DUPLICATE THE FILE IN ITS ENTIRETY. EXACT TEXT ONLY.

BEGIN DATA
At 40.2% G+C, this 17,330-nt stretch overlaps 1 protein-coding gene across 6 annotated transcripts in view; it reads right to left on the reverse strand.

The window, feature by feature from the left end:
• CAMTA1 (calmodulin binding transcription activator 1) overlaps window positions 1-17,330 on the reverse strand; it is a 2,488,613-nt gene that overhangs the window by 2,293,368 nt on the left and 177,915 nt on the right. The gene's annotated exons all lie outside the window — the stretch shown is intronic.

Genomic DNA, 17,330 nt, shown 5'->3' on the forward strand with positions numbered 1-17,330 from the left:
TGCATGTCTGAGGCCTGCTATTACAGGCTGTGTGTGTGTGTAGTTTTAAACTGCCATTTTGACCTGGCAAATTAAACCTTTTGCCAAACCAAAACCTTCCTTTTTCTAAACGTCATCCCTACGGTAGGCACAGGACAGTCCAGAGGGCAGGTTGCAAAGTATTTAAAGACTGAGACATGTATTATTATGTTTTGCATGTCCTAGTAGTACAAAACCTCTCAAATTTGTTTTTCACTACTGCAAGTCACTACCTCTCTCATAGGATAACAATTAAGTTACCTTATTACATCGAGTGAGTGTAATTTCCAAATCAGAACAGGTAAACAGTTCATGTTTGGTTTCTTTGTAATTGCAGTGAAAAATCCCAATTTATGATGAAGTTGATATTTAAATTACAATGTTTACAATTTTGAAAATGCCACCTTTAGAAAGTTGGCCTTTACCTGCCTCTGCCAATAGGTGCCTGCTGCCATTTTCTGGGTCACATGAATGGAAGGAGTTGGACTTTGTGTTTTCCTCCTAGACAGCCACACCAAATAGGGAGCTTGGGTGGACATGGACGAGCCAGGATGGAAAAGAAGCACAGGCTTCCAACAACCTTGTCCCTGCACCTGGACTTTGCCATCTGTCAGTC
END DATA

At 40.2% G+C, this 17,330-nt stretch overlaps 1 protein-coding gene across 6 annotated transcripts in view; it reads right to left on the reverse strand.

The window, feature by feature from the left end:
• CAMTA1 (calmodulin binding transcription activator 1) overlaps window positions 1-17,330 on the reverse strand; it is a 2,488,613-nt gene that overhangs the window by 2,293,368 nt on the left and 177,915 nt on the right. The gene's annotated exons all lie outside the window — the stretch shown is intronic.

Genomic DNA, 17,330 nt, shown 5'->3' on the forward strand with positions numbered 1-17,330 from the left:
TGCATGTCTGAGGCCTGCTATTACAGGCTGTGTGTGTGTGTAGTTTTAAACTGCCATTTTGACCTGGCAAATTAAACCTTTTGCCAAACCAAAACCTTCCTTTTTCTAAACGTCATCCCTACGGTAGGCACAGGACAGTCCAGAGGGCAGGTTGCAAAGTATTTAAAGACTGAGACATGTATTATTATGTTTTGCATGTCCTAGTAGTACAAAACCTCTCAAATTTGTTTTTCACTACTGCAAGTCACTACCTCTCTCATAGGATAACAATTAAGTTACCTTATTACATCGAGTGAGTGTAATTTCCAAATCAGAACAGGTAAACAGTTCATGTTTGGTTTCTTTGTAATTGCAGTGAAAAATCCCAATTTATGATGAAGTTGATATTTAAATTACAATGTTTACAATTTTGAAAATGCCACCTTTAGAAAGTTGGCCTTTACCTGCCTCTGCCAATAGGTGCCTGCTGCCATTTTCTGGGTCACATGAATGGAAGGAGTTGGACTTTGTGTTTTCCTCCTAGACAGCCACACCAAATAGGGAGCTTGGGTGGACATGGACGAGCCAGGATGGAAAAGAAGCACAGGCTTCCAACAACCTTGTCCCTGCACCTGGACTTTGCCATCTGTCAGTC